Turning baking into a career with Katherine Sabbath

Turning baking into a career with Katherine Sabbath

Baker extraordinaire Katherine Sabbath talks cakes, social media fame and turning sweet treats in to a budding empire.

BY Danielle Williams Smith, 16 min READ
 

“There are lots of people who won’t like you when you’re being yourself, but they’re not people you want to connect with…”

In the world of social media, namely Instagram, Katherine Sabbath is kind of a big deal. With 281,000 followers (at last count), this vivacious home baker took a giant leap of faith, diving headfirst in to the dessert world to make her dream career a reality. Twelve months on, Katherine has worked with countless big brands, including Brown Brothers, CoverGirl, Frankie magazine, Pyrex and most recently, Darrell Lea.

She may be a rising star on the Australian food scene, but life wasn’t always covered in cheery rainbow icing and glossy gumdrops. Katherine’s journey has been a long one, from a shy, stuttering teenager who liked to bake, to the self-assured, empowered dessert queen she is today.

Katherine is every bit as sweet and lovely as her colourful cake creations. “If you work for yourself or do what you love, you will never have to work another day in your life,” she exclaims when we ask how her week has been. With a short, sleek haircut and a giant rubber teeth dangling from ears, Katherine is wearing a cute Gorman number and the brightest pink smile you have ever seen. It’s not hard to understand why brands are chomping at the bit to work with this super-gifted creative. She’s smart, she’s witty, she’s uber-talented and she’s 100 per cent genuine. What you see is what you get with “Kat”, as she prefers to be called.

“There are lots of people who won’t like you when you’re being yourself, but they’re not people you want to connect with and they’re never going to be your target market – no matter how hard you try to make them like you [so] work in a way that reflects your brand [and] you will only ever connect with people who truly get you. Those are the ones who are going to be the most important.”

So who is Katherine Sabbath? When asked to describe herself in a recipe, she ponders the idea for some time before landing on this delicious concoction; a lot of dark chocolate (at least 90 per cent cacao), something really fudgy and caramelly, something crunchy, something acidic and tart like fresh raspberries, finished off with a scoop of really creamy vanilla ice-cream. Sounds like a tasty recipe for success if you ask us.

Kat grew up in the sleepy coastal town of Wollongong in the ’90s, where she was very aware of being “the only Asian in a predominantly white primary school”. Kat’s mother had escaped the effects of the Vietnam War, arriving in Australia to establish a better life for herself. She raised Kat and her brother in a very traditional Vietnamese household. I used to get teased for being Asian and being different. Maybe that’s why I was so quiet, but when you’re younger you just want to fit in and you don’t want to have weird things in your lunch box. Like, when your friends have butter and tomato sauce sandwiches, you just want that!”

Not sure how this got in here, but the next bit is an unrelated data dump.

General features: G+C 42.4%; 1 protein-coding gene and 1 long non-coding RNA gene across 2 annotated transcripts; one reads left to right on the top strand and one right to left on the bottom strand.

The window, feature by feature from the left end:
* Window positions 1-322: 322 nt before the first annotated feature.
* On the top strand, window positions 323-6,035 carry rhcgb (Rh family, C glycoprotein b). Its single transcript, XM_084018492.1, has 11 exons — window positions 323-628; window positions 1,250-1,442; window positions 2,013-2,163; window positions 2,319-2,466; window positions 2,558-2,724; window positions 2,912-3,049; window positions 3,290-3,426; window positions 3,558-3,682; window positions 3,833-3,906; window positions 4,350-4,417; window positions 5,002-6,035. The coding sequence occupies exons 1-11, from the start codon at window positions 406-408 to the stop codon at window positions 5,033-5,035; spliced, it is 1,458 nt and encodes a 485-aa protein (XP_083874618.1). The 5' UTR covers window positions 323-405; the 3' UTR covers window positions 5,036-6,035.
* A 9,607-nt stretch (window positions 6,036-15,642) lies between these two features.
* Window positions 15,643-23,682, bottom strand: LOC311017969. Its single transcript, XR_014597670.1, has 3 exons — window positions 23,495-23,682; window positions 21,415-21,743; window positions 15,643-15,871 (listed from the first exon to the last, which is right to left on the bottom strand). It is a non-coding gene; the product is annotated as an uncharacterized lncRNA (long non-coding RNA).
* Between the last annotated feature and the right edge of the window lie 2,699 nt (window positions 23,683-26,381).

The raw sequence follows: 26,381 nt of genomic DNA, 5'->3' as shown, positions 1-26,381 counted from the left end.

A very quiet child who lived in her head a lot of the time, Kat says she always had a passion for fashion, art, drawing and tactile things. While she didn’t appreciate Vietnamese food growing up (she loves it now), she adored her German grandmother’s Western-style cooking. “[My Grandmother] cooked with butter and a lot of fat, whereas in a lot of Asian style cooking they don’t use much dairy because it’s such a hot climate. I loved my grandmother’s coffee cake and she always had a draw full of chocolates and biscuits. So every time I went to visit her, I used to have Western-style desserts and treats,” she says.

 “Whenever I got really nervous, I would stutter, [which didn’t help with] the pressures of high school and trying to fit in. I would bring desserts to parties to help break the ice. It would take the pressure off me if I turned up to an event with food.”

Kat fell in love with baking while in high school, when she began lusting after chocolate and sweet things. “I could never find a chocolate brownie that had good-quality chocolate in it, or a caramel slice that wasn’t overly sweet, so I started experimenting and making my own. Eventually I got really good at it and would bring treats to school for my friends. They all loved it and I loved the reaction. I started giving [sweets] to friends for their birthdays. Their reaction really encouraged me to keep baking, try new things and ‘one-up myself’ each time.”

A severe stutter meant Kat went to speech therapy throughout primary school. “Whenever I got really nervous, I would stutter, [which didn’t help with] the pressures of high school and trying to fit in. I would bring desserts to parties to help break the ice. It would take the pressure off me if I turned up to an event with food.”

Growing up, Kat didn’t have any home-baking role models. The only female cooks in Kat’s world were Martha Stewart, Donna Hay and Nigella Lawson, and there was no way she ever imagined she would reach their status. It was only ever just a “pipe dream.” With both parents coming from humble backgrounds (her father’s mother fled Germany during WWII and was a single mother to four boys), Kat’s career choices were guided by their struggles. She also felt a lot of pressure (the good kind, she would say) to make them proud, as they had sacrificed so much for her and her brother. After graduating high school, Kat pursued a career in education. She completed a Bachelor of Arts, majoring in Education and English Literature, and an Honours Graduate Diploma of Education, focusing on Society in Culture and English. She then moved to Sydney and began teaching English.